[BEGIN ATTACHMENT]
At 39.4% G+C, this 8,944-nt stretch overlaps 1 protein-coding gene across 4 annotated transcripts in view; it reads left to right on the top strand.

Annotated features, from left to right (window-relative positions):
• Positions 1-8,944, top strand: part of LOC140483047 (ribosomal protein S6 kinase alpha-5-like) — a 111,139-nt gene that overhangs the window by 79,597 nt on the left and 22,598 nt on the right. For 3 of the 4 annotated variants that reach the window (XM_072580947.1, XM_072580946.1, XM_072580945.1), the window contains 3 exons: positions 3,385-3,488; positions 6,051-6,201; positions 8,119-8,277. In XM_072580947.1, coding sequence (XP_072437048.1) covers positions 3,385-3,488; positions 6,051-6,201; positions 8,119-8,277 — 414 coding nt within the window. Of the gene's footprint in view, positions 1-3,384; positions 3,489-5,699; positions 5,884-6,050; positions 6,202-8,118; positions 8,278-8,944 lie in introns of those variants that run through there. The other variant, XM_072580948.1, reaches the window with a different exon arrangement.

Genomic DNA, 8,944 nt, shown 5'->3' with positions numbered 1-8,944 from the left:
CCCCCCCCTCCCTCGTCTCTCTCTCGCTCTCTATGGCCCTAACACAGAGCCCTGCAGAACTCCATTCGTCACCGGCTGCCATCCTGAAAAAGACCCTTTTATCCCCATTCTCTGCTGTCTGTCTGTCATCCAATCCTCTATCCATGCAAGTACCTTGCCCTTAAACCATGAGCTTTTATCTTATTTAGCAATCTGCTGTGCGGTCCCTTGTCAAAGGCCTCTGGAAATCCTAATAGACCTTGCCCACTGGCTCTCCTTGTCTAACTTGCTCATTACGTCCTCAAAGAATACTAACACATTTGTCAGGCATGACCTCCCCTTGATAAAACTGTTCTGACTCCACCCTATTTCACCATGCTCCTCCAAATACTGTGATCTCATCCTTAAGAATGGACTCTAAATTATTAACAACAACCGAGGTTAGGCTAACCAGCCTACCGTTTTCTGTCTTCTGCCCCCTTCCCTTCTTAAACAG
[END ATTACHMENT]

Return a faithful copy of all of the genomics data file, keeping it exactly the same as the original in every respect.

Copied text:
At 39.4% G+C, this 8,944-nt stretch overlaps 1 protein-coding gene across 4 annotated transcripts in view; it reads left to right on the top strand.

Annotated features, from left to right (window-relative positions):
• Positions 1-8,944, top strand: part of LOC140483047 (ribosomal protein S6 kinase alpha-5-like) — a 111,139-nt gene that overhangs the window by 79,597 nt on the left and 22,598 nt on the right. For 3 of the 4 annotated variants that reach the window (XM_072580947.1, XM_072580946.1, XM_072580945.1), the window contains 3 exons: positions 3,385-3,488; positions 6,051-6,201; positions 8,119-8,277. In XM_072580947.1, coding sequence (XP_072437048.1) covers positions 3,385-3,488; positions 6,051-6,201; positions 8,119-8,277 — 414 coding nt within the window. Of the gene's footprint in view, positions 1-3,384; positions 3,489-5,699; positions 5,884-6,050; positions 6,202-8,118; positions 8,278-8,944 lie in introns of those variants that run through there. The other variant, XM_072580948.1, reaches the window with a different exon arrangement.

Genomic DNA, 8,944 nt, shown 5'->3' with positions numbered 1-8,944 from the left:
CCCCCCCCTCCCTCGTCTCTCTCTCGCTCTCTATGGCCCTAACACAGAGCCCTGCAGAACTCCATTCGTCACCGGCTGCCATCCTGAAAAAGACCCTTTTATCCCCATTCTCTGCTGTCTGTCTGTCATCCAATCCTCTATCCATGCAAGTACCTTGCCCTTAAACCATGAGCTTTTATCTTATTTAGCAATCTGCTGTGCGGTCCCTTGTCAAAGGCCTCTGGAAATCCTAATAGACCTTGCCCACTGGCTCTCCTTGTCTAACTTGCTCATTACGTCCTCAAAGAATACTAACACATTTGTCAGGCATGACCTCCCCTTGATAAAACTGTTCTGACTCCACCCTATTTCACCATGCTCCTCCAAATACTGTGATCTCATCCTTAAGAATGGACTCTAAATTATTAACAACAACCGAGGTTAGGCTAACCAGCCTACCGTTTTCTGTCTTCTGCCCCCTTCCCTTCTTAAACAG